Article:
A $1 million settlement has been reached in a lawsuit against U.S. Customs and Border Protection (CBP), seven years after the death of a Mexican man near the San Ysidro Port of Entry.
Anastasio Hernandez-Rojas, 42, died in 2010 after he was caught coming into the U.S. illegally and was involved in an altercation with border officers.
According to the Justice Department, Hernandez-Rojas began fighting with agents when his handcuffs were removed and he struggled and kicked them. One officer used a stun gun on Hernandez-Rojas after which his breathing slowed and he became unresponsive.
He was taken to the hospital and died a few days later.
According to his autopsy, Hernandez-Rojas suffered a heart attack during the altercation. The Justice Department said heart disease, electric shocks from the stun gun and methamphetamine intoxication were contributing factors.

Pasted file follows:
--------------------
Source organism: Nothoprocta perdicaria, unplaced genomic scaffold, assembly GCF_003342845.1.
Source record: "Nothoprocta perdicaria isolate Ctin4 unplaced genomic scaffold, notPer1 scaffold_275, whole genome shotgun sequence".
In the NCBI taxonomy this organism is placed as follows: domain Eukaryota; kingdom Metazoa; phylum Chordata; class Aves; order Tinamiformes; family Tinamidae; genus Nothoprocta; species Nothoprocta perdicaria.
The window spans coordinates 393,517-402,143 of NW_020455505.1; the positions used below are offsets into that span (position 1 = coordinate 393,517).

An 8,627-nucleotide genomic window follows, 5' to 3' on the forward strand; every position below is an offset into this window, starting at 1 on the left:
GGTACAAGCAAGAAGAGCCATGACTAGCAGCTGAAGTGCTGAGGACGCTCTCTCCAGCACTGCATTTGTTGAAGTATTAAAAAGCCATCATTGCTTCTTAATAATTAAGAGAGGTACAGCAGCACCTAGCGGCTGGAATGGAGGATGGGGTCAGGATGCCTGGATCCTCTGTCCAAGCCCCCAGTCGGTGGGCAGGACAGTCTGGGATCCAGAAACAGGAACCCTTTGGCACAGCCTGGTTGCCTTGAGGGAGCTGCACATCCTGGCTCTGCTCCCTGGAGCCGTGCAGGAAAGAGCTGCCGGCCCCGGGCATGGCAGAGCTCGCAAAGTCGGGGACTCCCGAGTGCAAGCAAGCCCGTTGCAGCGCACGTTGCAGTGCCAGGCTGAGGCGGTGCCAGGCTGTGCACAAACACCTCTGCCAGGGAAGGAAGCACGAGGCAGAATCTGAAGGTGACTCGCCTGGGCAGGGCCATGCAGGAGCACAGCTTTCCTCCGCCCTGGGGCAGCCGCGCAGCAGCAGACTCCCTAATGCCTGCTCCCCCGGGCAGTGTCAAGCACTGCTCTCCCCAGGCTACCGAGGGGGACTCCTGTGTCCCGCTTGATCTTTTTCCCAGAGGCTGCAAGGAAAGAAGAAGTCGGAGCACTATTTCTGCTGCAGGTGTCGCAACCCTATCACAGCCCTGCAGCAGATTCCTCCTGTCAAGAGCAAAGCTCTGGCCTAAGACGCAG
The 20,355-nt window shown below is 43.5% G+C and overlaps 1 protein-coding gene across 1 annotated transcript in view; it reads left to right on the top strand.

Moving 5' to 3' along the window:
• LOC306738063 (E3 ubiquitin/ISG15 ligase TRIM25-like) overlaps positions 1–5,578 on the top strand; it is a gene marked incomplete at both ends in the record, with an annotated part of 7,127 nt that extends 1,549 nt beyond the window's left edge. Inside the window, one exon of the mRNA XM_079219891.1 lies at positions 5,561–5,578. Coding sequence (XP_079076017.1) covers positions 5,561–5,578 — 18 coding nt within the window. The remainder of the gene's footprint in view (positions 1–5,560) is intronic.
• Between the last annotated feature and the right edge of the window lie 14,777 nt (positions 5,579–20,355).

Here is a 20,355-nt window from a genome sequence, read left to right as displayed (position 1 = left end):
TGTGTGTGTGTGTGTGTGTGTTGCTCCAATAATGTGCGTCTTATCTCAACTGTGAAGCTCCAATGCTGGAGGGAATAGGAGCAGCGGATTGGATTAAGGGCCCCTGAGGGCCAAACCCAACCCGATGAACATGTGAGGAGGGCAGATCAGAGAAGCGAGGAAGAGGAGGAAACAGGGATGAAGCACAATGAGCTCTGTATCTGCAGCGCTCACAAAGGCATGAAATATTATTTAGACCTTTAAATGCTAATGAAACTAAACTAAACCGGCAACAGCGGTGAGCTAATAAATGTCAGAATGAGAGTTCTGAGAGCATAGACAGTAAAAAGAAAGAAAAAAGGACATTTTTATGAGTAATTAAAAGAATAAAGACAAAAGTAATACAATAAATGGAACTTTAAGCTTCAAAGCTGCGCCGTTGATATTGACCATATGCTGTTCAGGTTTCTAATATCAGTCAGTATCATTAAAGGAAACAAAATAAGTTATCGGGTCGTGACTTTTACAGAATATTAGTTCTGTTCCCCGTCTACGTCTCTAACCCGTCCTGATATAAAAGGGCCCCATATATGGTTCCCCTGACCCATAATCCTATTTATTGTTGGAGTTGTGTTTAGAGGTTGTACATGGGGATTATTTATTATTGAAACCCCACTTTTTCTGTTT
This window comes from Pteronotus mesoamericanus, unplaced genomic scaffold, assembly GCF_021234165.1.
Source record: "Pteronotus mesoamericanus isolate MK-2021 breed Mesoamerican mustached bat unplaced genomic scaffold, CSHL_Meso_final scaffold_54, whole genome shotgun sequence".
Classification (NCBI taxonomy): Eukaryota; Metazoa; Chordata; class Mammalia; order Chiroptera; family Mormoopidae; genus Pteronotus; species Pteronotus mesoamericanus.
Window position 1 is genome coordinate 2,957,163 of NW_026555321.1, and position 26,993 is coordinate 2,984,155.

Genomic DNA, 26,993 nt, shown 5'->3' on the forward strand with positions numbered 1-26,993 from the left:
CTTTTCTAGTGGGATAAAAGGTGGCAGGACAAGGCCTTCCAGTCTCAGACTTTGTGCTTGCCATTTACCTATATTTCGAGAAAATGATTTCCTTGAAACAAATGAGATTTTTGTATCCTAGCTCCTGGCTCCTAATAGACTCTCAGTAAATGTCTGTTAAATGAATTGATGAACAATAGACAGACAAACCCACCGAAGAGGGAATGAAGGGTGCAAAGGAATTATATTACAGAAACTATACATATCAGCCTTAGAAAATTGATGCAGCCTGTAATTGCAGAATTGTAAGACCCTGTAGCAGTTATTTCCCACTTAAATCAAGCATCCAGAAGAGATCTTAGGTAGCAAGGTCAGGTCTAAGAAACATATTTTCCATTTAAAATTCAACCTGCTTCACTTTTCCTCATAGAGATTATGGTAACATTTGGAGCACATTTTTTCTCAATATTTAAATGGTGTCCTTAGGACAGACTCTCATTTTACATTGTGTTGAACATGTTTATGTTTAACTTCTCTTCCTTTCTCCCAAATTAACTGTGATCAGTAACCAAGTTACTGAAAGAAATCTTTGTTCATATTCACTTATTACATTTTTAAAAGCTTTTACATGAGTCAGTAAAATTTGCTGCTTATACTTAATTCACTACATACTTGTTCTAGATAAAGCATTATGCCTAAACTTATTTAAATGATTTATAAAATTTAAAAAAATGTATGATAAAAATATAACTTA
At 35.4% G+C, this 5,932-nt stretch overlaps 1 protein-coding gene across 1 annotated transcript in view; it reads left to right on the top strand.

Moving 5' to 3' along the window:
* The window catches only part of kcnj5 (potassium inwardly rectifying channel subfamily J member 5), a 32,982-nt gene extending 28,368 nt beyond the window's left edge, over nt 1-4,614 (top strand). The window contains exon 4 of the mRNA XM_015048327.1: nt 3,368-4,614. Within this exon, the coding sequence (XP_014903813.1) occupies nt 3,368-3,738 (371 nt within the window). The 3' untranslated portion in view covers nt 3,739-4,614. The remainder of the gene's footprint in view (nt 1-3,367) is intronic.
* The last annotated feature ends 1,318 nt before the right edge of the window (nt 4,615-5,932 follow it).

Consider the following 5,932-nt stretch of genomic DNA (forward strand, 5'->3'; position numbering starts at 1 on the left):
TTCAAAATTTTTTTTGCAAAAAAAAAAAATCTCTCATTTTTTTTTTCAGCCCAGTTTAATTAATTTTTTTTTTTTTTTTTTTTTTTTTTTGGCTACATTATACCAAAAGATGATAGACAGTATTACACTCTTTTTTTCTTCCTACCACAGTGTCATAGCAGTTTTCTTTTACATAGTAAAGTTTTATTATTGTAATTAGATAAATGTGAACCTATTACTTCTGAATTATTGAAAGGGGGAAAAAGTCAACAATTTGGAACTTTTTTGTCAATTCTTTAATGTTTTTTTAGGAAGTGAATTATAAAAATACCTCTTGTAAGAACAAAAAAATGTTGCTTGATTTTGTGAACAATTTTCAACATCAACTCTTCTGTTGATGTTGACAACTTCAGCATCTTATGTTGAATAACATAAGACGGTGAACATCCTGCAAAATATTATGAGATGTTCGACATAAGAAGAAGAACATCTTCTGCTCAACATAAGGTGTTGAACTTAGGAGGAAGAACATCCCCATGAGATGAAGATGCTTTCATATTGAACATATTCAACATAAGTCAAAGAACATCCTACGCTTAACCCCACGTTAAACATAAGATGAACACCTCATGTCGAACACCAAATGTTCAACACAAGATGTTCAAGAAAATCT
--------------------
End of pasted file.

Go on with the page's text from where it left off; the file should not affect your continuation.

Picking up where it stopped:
Hernandez-Rojas' death raised complaints of excessive force from the then-president of Mexico and others, and investigators with the Justice Department examined the case for evidence of a civil rights violation.
But in 2015, the Justice Department announced that it would not bring criminal charges against the CBP and closed the investigation.
A year later, the CBP's Use of Force Review Board (UFRB) began to review the investigation into the deadly incident.
On Thursday, a settlement was reached in the lawsuit alleging wrongful death, excessive force and failture to properly supervise and failure to intervene.
The $1 million settlement will be paid to the plaintiffs, who are Hernandez-Rojas' children and wife, after the petition is approved.